bio set 4 (2).txt

  1. # Why are integral proteins embedded into membranes?
    Because they have alot of hydrophobice amino acid side chains. Membranes are hydrophobic by nature.
  2. # How can you get an intergral membrane protein out of the membrane?
    By adding a ionic detergent, it will "wash" the protein out of the membrane so it can be viewed independently.
  3. # Which detergent will get a membrane protein out of the membrane? a nonionic or a ionic?
  4. # What detergent are we going to use?
    ionic detergent = SDS
  5. # What are we assuming the SDS-PAGES's charge is in this class?
  6. # What is the point of ripping a membrane protein out of a membrane?
    To get in solubilized in the water
  7. # What is the starting material for membrane proteins
  8. # What are the only membrane that mature RBCs have?
    Plasma membranes
  9. # Why were the RBCs looked at first?
    Because they only consists of a plasma membrane and nothign else (no ers, golgi, etc.)
  10. # How do you get to study the plasma membrane of an RBC and nothign else?
    By "popping" it and getting the "ghost"
  11. # How do you get the RBC "ghosts?"
    Hemolysis (pop and reseal after osmotic shock)
  12. # The hemolysis of a RBC is hypotonic or hypertonic?
  13. # How do you physically just get the ghosts of the RBC?
    Preform hemolysis on the RBCs, centrifuge it, then throw out the supernatant (goo inside), to leave the "ghosts"- plasma membrane
  14. # RBC ghosts are _____ plasma membranes
  15. # If you want to know what pure plasma membrane are you need to study the ...
    RBC ghosts
  16. # If you add SDS-PAGE to the RBC ghosts what will it do to them?
    rip the membrane proteins out of the membrane, and cover them in detergent
  17. # "top of the gel" means
    Where we started the experiment
  18. # When SDS-PAGE is added to a membrane, what proteins come off? Peripheral or integral?
    Both of them, peripheals are easily washed away and integrals are ripped out by the detergent.
  19. # what is your first assumption about membrane proteins?
    That they are all negatively charged and all soluble.
  20. # How do you start the electrophoresis?
    By turning on the electricity and having the proteins pull towards the positive pole (because proteins *are negative* opposites attract)
  21. # How do we know when to turn off the electricity for the electrophoresis?
    When the proteins hit the colored dye at the "bottom"
  22. # How would you determine which proteins are peripheal and which are integral in gel electrophoresis?
    Cetrifuge the RBC ghosts in a high salt solution. then re-do the gel electrophoresis. Peripheal proteins will have come off due to the high salt, and all that is left is the intergral proteins.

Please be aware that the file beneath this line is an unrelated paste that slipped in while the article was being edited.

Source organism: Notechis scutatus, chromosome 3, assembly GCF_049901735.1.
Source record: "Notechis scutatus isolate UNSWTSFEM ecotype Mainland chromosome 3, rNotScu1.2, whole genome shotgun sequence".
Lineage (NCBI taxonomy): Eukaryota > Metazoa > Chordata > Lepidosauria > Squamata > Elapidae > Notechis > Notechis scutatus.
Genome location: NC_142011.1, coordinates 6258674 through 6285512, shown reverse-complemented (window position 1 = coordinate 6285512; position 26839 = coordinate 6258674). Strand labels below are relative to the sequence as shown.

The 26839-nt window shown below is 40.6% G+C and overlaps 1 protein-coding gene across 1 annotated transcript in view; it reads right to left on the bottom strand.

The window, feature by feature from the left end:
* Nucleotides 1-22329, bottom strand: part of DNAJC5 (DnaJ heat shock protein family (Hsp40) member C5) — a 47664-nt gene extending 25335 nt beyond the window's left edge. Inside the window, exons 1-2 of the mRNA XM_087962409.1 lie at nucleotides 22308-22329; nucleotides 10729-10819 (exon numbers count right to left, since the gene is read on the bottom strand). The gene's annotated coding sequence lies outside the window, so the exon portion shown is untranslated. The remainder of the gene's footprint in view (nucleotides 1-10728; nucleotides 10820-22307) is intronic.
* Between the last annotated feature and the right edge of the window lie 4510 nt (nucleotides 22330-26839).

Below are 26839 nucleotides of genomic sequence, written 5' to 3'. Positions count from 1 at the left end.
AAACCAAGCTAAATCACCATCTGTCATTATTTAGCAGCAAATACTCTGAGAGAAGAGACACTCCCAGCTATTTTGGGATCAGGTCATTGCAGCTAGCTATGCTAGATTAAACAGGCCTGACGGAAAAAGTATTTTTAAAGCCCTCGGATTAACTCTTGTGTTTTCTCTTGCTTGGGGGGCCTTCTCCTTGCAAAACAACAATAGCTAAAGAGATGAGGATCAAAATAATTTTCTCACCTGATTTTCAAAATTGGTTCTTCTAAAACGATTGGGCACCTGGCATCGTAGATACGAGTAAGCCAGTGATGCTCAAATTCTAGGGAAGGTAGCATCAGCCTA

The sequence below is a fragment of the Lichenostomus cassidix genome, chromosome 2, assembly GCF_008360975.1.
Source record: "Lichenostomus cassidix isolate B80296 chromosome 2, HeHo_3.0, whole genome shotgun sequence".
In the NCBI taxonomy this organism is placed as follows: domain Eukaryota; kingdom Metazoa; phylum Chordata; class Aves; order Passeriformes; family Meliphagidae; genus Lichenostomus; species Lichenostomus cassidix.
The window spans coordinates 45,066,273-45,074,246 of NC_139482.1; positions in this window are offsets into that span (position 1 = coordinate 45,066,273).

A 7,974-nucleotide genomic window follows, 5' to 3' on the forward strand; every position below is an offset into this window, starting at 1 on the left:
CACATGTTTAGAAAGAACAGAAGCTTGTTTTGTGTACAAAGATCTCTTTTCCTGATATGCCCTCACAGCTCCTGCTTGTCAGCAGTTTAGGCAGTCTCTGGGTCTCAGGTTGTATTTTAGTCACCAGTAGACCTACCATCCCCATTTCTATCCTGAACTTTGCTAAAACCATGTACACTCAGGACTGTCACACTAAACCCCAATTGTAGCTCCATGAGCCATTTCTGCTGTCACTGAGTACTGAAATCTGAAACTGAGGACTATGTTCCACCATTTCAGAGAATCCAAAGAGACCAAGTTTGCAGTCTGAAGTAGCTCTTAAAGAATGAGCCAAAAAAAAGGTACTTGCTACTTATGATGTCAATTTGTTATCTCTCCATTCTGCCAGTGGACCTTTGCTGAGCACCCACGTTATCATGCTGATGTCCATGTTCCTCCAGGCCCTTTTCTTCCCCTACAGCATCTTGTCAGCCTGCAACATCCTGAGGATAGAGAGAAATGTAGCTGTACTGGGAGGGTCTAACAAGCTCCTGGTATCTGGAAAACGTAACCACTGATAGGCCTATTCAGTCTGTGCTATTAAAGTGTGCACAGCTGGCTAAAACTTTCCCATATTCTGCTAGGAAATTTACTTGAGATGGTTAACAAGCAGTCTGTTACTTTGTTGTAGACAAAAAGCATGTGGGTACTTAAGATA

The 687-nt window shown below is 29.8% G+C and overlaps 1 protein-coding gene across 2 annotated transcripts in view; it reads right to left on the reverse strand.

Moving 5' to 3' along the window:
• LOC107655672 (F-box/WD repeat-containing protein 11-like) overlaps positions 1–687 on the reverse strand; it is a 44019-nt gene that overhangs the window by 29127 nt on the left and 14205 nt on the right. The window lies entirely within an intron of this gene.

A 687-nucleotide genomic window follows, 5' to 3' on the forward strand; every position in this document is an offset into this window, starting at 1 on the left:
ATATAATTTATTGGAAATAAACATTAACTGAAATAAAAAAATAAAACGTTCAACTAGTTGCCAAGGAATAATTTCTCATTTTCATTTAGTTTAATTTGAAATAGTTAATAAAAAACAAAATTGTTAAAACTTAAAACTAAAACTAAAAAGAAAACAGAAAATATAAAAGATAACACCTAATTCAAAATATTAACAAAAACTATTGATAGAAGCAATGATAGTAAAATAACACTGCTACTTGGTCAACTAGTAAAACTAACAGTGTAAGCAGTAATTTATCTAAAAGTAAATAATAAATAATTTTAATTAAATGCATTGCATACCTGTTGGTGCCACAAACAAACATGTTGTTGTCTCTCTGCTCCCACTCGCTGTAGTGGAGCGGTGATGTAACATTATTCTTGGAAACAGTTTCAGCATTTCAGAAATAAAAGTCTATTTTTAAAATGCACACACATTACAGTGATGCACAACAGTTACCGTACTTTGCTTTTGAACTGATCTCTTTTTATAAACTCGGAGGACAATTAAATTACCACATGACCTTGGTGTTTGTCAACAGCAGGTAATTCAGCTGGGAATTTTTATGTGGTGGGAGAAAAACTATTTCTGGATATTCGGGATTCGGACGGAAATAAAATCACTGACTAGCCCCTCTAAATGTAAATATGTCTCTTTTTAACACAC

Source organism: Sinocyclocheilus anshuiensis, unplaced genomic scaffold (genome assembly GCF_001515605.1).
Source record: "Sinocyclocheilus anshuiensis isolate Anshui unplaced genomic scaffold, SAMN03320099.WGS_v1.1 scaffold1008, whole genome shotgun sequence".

23. # How would you know what the molecular weight of certian proteins are?
    By indicating bands with known molecular weights.
  24. # You can identify a protein by its...
    molecular weight
  25. # With SDS coating proteins, they move by ___________ towards the _________ pole.
    • * electrophoresis
    • * positive
  26. # The smaller proteins move ________ in electrophoresis
  27. # What is electrophoresis used for?
    Which proteins are integral and which are peripheral.
  28. # What is Actin?
    • * A long fibrous protein
    • * peripheal protein
    • * CytoSkeleton like
    • * Ties together integral protiens
    • * (cytoskeletal filaments)
  29. # Sugars are on the...
    outside of the cell
  30. # You will only see what three things facing the outside of the cell?
    • * Sugars
    • * Glycolipids
    • * Glycoproteins
  31. # All cytofilaments are ....
    polymers of proteins
  32. # Cytofilaments are assembled from a pool of protein subunits and ___________.
  33. # Each protein is a polymer of...
    amino acid
  34. # Polymerize proteins to make a....
  35. # Filament means...
    a polymer of proteins
  36. # Protein subunits start as monomers and are polymerized to....
  37. # protein filaments are depolymerizied into
    monomeric subunits
  38. # If a cell wants to divide what must they do to the cytofilaments?
    depolymerize them
  39. # Some filaments are _________, always changing by assembly and disassembly
  40. # If filaments grow more than they shrink they get ....
  41. # If filaments shrink more than they grow they get...
  42. # What are the three main kinds of cytoskeletal filaments?
    • * microtubules
    • * intermediate filaments
    • * microfilaments
  43. # What is the typical diameter size of a microtubules?
    25 nm
  44. # What is the typical diameter size of a intermediate filaments?
    10 nm
  45. # What is the typical diameter size of a microfilaments?
    5-7 nm
  46. # How can you theorectially tell which cytoskeltal filament is which?
    By cutting them and measuring the diameter of it.
  47. # What are microtubules?
    • * A "tube of tubulin"
    • * Tubulin subunits are dimers (heterodimers)
    • * heterodimers made of Alpha tubulin and Beta tubulin